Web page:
A recent weekend camping trip to the driftless area of southwestern Wisconsin was refreshing for many reasons, but with an Eye on Illinois the drive afforded views of entirely different campaign signs than the ones we see following baseball teams around the suburbs.
Outside of the governor’s race and U.S. Senate campaign, I have very little idea who is running for what in the Badger State, which means far fewer visceral reactions and more room for thought about design, placement and expression. That brought reader Debby Faust’s email referencing a 1994 U.S. Supreme Court opinion, city of Ladue (Missouri) versus Gilleo:
“This decision gave owners the right to post signs with minimal interference from the city. My concern is that many condo owners may want to express opinions about the upcoming elections by posting signs or banners in space they own (windows for sure; rarely outside).
“My condo’s rules and regulations forbid it – and apparently practically all condo associations have a similar rule, that, according to my contact with our property management group, has never been challenged that they have ever heard of – a condo board’s First Amendment problem? There seems to be no chance for a fix before November.”
According to a case history summary form the Free Speech Center at Middle Tennessee State University (mtsu.edu/first-amendment), a St. Louis suburb told Margaret Gilleo in December 1990 she couldn’t have a sign in her yard opposing war in the Persian Gulf. Ladue later objected to a smaller sign Gilleo placed in a bedroom window. Although the Eighth Circuit Appeals Court said the problem was the ordinance allowed things like real estate signs and not those presenting opinion, the Supreme Court opinion focused on the city’s limits on expression.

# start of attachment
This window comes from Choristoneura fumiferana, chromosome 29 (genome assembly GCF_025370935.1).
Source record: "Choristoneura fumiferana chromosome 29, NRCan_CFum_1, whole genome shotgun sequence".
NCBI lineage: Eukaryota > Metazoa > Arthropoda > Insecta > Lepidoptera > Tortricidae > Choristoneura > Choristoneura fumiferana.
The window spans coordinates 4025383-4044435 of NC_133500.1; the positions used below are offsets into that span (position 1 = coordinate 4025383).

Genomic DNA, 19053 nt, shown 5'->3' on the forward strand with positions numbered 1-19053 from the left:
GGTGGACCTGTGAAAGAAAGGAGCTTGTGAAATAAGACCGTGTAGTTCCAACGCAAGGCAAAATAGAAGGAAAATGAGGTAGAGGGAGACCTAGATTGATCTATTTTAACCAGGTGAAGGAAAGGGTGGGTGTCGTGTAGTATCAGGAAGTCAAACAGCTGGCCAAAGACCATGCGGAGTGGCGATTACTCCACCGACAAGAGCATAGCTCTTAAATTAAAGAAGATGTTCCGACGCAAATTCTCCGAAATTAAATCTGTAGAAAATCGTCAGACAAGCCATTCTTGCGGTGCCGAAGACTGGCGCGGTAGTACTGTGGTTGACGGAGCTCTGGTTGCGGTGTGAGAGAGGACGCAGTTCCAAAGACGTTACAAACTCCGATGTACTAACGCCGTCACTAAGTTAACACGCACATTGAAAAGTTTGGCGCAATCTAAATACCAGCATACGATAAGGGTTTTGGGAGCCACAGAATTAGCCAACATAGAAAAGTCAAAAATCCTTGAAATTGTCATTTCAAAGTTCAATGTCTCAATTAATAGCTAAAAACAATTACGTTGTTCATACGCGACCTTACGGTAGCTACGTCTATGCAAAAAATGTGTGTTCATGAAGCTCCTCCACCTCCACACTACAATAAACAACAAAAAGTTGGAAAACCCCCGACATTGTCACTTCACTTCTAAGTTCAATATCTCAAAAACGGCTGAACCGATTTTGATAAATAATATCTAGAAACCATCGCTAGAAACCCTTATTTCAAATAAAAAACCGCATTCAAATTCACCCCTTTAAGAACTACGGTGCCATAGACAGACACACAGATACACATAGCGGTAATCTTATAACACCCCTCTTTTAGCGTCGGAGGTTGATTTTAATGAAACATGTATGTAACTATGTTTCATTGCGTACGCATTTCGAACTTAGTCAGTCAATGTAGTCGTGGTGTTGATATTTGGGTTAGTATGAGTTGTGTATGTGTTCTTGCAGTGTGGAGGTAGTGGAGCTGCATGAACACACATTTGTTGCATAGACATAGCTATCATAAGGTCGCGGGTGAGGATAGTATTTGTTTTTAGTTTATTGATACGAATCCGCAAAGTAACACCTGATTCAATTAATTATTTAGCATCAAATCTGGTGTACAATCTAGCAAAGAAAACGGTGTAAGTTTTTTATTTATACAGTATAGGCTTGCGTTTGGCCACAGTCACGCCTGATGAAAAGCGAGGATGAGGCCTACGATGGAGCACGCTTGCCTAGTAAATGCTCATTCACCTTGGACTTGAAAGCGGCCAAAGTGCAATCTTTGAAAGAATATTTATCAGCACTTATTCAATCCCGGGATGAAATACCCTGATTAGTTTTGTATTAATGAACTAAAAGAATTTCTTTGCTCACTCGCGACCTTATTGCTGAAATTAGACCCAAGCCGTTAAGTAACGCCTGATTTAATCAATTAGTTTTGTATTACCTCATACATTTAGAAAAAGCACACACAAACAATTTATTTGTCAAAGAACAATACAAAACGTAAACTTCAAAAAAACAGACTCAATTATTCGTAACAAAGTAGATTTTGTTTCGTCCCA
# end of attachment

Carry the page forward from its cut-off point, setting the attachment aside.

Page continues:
Ladue “almost completely foreclosed a venerable means of communication that is both unique and important. It has totally foreclosed that medium to political, religious, or personal messages,” Justice John Paul Stevens wrote in the unanimous opinion. “Even for the affluent, the added costs in money or time of taking out a newspaper advertisement, handing out leaflets on the street, or standing in front of one’s house with a hand-held sign may make the difference between participating and not participating in some public debate.”
Condo and homeowner associations can be more restrictive than municipal codes, but the Illinois Condominium Property Act prohibits rules that violate the First Amendment. Policies based on time (days before and after an election) generally pass muster, and the HOA can always quibble about how far property rights extend (yard and house design restrictions are common), but placing something inside your own window should be completely protected.
I’m no lawyer, but it seems here Illinois has just enough speech sanctuary.
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October 23, 2022 at 06:09AM